I can't say for sure when it actually started, as it seems that the game was always in flux, with new rules and options always in the offing waiting for the next issue of dragon or the next supplement, but I can say that somewhere in the 3rd edition the attitude became about bonus stacking.  It was no longer good enough to be a wizard.  You had to be a wizard so supremely focused on being a wizard that every PC wizard was a Supra-Genius!  4th edition gave in to the full MMO experience and what was good enough for your father (one spell per day at 1st level, searching for magical knowledge) was considered so antiquated as to be not worth discussing.  Now everybody should be able to shit a magic light dart from their genitals every round.  After all, why else be a wizard...they whined.

And now we have the results of that; the fallout if you prefer.  5e has specialization, as have editions before it, but it's not about trading general spell power for focused power in a branch of magic.  It is about getting some neat bonuses to go with your at-will cantrips.  Because you absolutely need more power.  Death, formerly something that loomed threateningly at 0 Hit Points is now 3 failed Death Saves away after you lose your hit points, but that's okay because you buddy can always put a Band Aid brand plastic adhesive bandage on it and the Reaper just fucks off to a bar or something.  You are not needed today, Grim One.  The new reality is that the penalty is simply not getting a bonus.  But worry not, there are plenty of bonuses to be had.  You have penalties, I won't lie.  You might have a stat with a negative to it.  You might have to face DISADVANTAGE because you are in a bad situation, such as you are trying to shoot a person with a longbow that is standing 2 feet from you.  The person is standing two feet away.  You have the longbow.  The longbow is not standing two feet away.
I think you understand what I mean.

There are negatives, is my point, but they are not common.  Indeed it is far more common for the player to simply not have a bonus.  The issue is that there are just so many bonuses.  There are so many good things in the game that can happen to your player.  WOTC is like Santa Claus, your fairy godmother, and socialism all rolled into one big money grubbing package.  WOTC is like a drug dealer, really.
"Hey, you wanna try this?  It will make you feel gooooood."
It will make you feel good.  The feeling of can't fail is a good feeling.  The last thing they want to do is create a challenging set of rules because then the spoon-fed modern gamer would cry and go back to whatever pretty app on their smart phones has managed to hold their 7 minute attention span.  They will keep you feeling good until you've bought all their products or run out of money, and then there won't be anything left to make you feel good and they won't give a damn because there is always another kiddie out there who they can hook into their mamby pamby feel-good machine.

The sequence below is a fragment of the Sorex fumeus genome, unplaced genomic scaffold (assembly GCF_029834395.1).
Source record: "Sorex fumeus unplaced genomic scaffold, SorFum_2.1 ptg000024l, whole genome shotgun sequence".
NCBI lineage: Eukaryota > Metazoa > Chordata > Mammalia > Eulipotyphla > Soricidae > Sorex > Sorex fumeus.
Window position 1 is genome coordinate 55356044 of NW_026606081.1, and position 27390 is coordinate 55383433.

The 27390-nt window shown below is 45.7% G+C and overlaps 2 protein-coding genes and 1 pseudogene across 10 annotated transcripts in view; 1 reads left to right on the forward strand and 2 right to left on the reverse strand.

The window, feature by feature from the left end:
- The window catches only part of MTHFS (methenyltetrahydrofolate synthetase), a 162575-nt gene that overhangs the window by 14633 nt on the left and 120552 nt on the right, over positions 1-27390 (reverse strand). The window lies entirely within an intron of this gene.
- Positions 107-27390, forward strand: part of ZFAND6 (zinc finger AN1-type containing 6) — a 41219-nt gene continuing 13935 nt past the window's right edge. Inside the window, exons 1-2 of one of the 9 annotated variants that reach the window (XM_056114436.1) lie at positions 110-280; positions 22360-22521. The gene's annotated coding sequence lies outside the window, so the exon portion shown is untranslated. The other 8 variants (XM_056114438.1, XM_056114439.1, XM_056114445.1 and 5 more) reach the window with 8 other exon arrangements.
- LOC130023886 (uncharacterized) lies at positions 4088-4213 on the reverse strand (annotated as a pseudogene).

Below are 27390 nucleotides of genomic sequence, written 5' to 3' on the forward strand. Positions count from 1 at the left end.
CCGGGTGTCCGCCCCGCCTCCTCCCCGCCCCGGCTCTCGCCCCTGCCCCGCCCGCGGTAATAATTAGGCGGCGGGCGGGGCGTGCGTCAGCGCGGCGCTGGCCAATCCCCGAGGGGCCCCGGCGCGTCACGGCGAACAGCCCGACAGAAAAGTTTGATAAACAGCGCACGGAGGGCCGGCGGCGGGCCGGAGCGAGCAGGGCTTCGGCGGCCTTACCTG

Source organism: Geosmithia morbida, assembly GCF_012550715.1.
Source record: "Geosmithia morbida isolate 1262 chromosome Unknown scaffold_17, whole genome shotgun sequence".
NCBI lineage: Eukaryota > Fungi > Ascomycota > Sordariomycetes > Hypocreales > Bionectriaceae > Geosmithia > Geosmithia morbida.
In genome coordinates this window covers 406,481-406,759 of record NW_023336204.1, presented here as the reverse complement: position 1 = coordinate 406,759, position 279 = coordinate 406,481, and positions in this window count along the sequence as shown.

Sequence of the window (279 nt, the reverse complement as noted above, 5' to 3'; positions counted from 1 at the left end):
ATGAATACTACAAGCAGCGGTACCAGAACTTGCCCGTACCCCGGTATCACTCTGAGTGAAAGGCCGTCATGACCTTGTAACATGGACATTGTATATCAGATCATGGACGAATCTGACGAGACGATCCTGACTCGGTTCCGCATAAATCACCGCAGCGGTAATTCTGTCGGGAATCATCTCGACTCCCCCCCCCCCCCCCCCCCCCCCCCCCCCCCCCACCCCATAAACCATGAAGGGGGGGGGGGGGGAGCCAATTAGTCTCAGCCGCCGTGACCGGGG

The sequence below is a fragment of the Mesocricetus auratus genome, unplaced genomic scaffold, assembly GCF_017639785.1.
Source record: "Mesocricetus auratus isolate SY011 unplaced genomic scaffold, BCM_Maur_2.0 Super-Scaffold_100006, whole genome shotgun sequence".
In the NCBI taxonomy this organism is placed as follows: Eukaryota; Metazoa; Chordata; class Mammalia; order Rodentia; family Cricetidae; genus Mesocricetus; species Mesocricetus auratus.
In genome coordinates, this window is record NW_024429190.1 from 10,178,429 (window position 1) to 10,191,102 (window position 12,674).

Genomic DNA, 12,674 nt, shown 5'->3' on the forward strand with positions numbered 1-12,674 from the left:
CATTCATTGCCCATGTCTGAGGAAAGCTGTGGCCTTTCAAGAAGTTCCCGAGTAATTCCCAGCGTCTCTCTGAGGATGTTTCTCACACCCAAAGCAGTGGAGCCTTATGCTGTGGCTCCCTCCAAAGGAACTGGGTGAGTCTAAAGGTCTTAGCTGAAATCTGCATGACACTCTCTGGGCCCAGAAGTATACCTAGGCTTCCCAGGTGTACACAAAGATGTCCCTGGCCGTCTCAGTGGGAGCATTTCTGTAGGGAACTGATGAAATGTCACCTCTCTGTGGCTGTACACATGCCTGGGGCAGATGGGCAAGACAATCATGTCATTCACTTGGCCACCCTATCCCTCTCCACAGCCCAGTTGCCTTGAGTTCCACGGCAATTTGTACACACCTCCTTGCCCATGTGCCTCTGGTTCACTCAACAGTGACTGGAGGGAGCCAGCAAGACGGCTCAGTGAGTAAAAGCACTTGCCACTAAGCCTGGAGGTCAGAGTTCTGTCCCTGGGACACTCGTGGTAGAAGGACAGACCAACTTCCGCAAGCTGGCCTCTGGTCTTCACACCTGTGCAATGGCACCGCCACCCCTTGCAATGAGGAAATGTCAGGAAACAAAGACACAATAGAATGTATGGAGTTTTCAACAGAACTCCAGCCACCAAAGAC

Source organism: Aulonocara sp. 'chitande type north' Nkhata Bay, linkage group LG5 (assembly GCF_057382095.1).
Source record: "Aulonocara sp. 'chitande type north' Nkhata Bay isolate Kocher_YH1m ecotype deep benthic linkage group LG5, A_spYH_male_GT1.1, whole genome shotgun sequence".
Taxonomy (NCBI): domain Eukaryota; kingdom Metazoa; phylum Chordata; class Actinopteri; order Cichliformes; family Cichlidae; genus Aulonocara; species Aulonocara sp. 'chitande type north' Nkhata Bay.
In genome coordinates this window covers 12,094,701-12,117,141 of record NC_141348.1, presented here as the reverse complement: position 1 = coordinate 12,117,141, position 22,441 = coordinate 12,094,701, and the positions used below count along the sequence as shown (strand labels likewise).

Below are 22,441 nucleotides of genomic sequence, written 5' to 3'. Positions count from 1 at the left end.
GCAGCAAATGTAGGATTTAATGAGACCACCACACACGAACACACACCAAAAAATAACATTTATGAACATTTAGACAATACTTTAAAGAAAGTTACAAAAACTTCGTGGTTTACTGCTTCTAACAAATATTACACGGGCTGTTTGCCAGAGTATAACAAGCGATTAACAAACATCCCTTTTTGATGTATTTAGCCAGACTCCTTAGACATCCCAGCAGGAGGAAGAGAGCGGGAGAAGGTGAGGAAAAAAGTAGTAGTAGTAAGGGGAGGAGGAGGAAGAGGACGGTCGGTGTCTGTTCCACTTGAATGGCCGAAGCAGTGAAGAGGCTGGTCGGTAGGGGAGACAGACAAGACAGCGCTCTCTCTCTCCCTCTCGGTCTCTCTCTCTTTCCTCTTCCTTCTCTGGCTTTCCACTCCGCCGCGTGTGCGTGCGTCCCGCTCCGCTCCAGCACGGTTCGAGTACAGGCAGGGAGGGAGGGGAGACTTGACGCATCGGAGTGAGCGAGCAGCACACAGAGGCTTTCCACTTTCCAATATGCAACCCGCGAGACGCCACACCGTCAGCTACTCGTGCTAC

Save versus gullibility, and I'm afraid you will be at a disadvantage.

Tuesday, January 13, 2015

Give It A New Name

It still sucks.
I'm looking at you D&D Next, or Next Gen, or 5e or whatever the hell it is called.

I know it looks like you can do so much with it, but frankly you can't do enough.  It's like having some drugs, but not unlimited drugs.  If you'd just stayed off the drugs in the first place (you know, stuck with the old school edition(s)) you would have enjoyed yourself, but not now.  Now you are doing lines and lines of coke and getting really fired up and you suddenly realize there's just enough coke to keep you almost high.  But not enough to get you really high.  I mean, into the stratosphere high.  
You need a lot of coke.
But you don't have a lot of coke.  You have 2 adderall and a half a sixer of Bud Lite.  
That's D&D 5e.

You can do much, much more.  Be what you want to be; go crazy.  Have unlimited cantrips at first level that actually do things!  Resist death not one, not two, but three times before you lose all of your hit points!  Be a monk, a barbarian, a druid, a fighter that shoots fireballs!
Be a tiefling!

Can I be an undead cyborg with matched Colts Dragoons?


Sorry, then; your drug-fueled insanity fails.  Either go gonzo or go home.  Don't half-ass it, WOTC.

Because the old game, it was gonzo.  I mean that cave you are exploring is a spaceship that wrecked a century ago and you've just activated the defense robots with rayguns gonzo.  I mean the monster you are fighting has a face full of tentacles and will eat your brain gonzo and after you've found the secret door of the cave you learn that said monster is a time-travelling alien from beyond your galaxy but that's okay because those strange pistol grip wands you picked up on your adventure 3 sessions ago, the one where you ended up in a town of wooden buildings, dusty streets, and people with strange hats, seem to work just fine to open big holes in the wang-faced creeps.  Besides, your wizard has been saving that scroll he found last adventure for just such a situation.  The one that casts delayed tac-nuke and due to circumstances that aren't likely to be repeated anytime soon Aphrodite owes your thief a favor, so it's teleport out and send these monsters to the 9 hells time, gonzo.